Nick Chapallaz, managing director of GeoPlace, explains how its guidance can be used to extend the use of UPRNs and USRNs in public sector digital systems
Awareness is spreading around the public sector of the value of UPRNs and USRNs.
Unique property reference numbers and unique street reference numbers provide authoritative identifiers on every addressable and street location in the UK and provide a ‘golden thread’ for linking datasets, obtaining new insights and taking services to a higher level. They are increasingly used to integrate the activities of different agencies to better target the delivery of services to the people who need them most.
But there is also a sense of frustration at the barriers to linking them with some business applications that are crucial to the delivery of services.
Software suppliers have an important role to play in supporting progress, but some have been reluctant to incorporate UPRNs and USRNs into their own systems, demanding high charges to make it happen. There has been a sense among customers that some suppliers are standing in the way of progress.
The solution to this has to be in the procurement process. Public sector bodies need to make it clear that they expect system vendors to meet specific standards that include the capability for a smooth integration and handling of UPRNs and USRNs.
It is part of a broad and complex issue that has been difficult to resolve: incorporating standards within procurements has been on the public sector agenda for several years but there has been limited progress.
It requires a willingness to take on some risk in migrating from legacy systems to alternatives that may bring their own challenges. It also involves questions about a software’s capability to meet more than its most direct requirements, and how it can be used with other systems in a range of more complex processes.
A matter of integrity
From our engagement with local authorities, we know that 56% of the software they use does not fully mandate the use of UPRNs or USRNs. This means the software either does not use or only partially uses the identifiers, and allows the inclusion of free text addresses, which reduces the integrity of the address data.
Where the software does not cater for UPRNs/USRNs this makes the linking of data across datasets and address verification difficult.
Equally, where the software does partially allow for this, it requires sustained maintenance and effort to ensure those freely entered addresses are subsequently matched and merged with the assigned UPRN/USRN and official address. The potential benefits are made harder to achieve or diminished without the golden thread enabled by the identifiers being used effectively.
Guidance for support
GeoPlace – the organisation that manages UPRNs and USRNs at a national level – is providing support with its guidance on how to procure the gazetteer management systems that are at heart of the effort.
It has produced a series of tips on improving the procurement of software and enhancing data integrations using UPRNs and USRNs.
The steps are to:
- define the scope and reason for mandating and integration the identifiers into software systems;
- perform an analysis of where you are now;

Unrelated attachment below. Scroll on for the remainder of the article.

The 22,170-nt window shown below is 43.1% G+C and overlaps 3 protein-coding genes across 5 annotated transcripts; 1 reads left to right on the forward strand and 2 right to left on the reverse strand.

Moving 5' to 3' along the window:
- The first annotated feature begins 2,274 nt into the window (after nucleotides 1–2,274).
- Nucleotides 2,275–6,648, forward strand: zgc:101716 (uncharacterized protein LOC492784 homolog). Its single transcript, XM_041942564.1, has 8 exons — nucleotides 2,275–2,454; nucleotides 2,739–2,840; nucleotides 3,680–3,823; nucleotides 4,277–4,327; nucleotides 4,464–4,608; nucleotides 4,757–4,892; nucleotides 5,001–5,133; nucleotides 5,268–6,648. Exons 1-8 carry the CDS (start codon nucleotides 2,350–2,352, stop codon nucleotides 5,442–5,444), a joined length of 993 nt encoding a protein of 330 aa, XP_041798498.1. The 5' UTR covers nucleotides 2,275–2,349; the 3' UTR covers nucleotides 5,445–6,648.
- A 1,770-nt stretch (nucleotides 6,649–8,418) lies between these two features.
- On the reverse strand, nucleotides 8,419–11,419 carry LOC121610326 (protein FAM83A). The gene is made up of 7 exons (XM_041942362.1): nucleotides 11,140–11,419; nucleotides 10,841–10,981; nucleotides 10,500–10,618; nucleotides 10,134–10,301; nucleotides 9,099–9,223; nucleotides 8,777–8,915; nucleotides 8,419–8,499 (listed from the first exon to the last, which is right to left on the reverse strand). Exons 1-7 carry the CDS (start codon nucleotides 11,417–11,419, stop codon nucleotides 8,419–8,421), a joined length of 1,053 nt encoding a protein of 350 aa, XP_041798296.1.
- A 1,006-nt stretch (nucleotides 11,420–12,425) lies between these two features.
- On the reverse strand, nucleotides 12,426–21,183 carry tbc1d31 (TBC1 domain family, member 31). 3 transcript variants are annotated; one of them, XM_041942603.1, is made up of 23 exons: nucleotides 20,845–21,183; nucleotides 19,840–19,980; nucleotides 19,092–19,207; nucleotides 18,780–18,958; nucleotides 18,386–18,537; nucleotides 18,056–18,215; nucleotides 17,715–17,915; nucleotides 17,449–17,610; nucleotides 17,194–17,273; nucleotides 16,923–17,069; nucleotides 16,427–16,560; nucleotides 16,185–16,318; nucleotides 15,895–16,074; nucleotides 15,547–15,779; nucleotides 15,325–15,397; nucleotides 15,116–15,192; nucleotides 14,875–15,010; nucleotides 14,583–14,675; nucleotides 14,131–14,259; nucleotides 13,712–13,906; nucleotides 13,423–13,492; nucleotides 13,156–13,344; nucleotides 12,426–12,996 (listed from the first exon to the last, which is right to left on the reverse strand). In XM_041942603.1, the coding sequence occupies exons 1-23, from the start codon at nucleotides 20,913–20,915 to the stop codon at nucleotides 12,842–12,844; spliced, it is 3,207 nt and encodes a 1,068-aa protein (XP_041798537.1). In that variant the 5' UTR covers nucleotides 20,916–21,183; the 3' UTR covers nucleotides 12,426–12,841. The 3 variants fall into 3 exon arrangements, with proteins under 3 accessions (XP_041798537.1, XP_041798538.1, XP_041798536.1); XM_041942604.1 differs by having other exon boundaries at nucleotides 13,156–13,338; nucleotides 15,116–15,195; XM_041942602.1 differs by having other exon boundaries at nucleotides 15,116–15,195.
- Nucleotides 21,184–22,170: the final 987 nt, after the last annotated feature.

- gather requirements, draw up a plan and evaluate the alternative sources of data;
- set out a roadmap that takes all the above into consideration;
- connect and engage with everyone who can help, including internal teams, external stakeholders and software suppliers.
The last point relates to the procurement process, as talking in advance with software suppliers can shed light on areas where a system may not have the functionality and features to support the linking of datasets using the identifiers. This should be a key stage in any procurement.
Data is at the heart of public services so we've also developed guidelines to help realise the potential of data using the UPRN and USRN as the golden threads.
These include Procurement Criteria Suggestion tools for use in buying gazetteer management systems. They set out questions and considerations in the procurement process, one for address gazetteer software and the other for street gazetteers.
In the form of spreadsheets, they provide specifics on the key areas of:
- compliance with data standards;
- exporting, importing and integration of the software;
- spatial data consumption and interoperability;
- access control within the software;
- how it complies with relevant local authority policies;
- application functionality and inferred usability;
- existing customer engagement;
- support and maintenance;
- and how the software works with GeoPlace.
The statements represent a 'bank' of procurement criteria from which local authorities can pick and choose depending on what they find relevant to their situation. They can be adapted as seen fit, and there is a need to consult with the departments responsible for the procurements in finding methods to assess and score a software in each category.
These are accompanied by generalised guidance notes on how to use the tools, which make clear they are not designed to replace existing processes or documents but can support the assessment, consideration and building key elements into a procurement.
Building a core capability
All these assets can help an organisation work towards embedding the use of UPRNs and USRNs throughout its digital estate, providing that core capability to link data from a wide range of sources.
A crucial point in all of this is that the identifiers can link datasets without the identification of individuals, which makes it possible to enable data sharing while alleviating concerns over privacy and data protection.
The procurement guidance can help an organisation to apply that golden thread and harness the power of the identifiers to connect and leverage data held by others. In turn, this can support the development of better services, better intelligence and impressive returns on investment.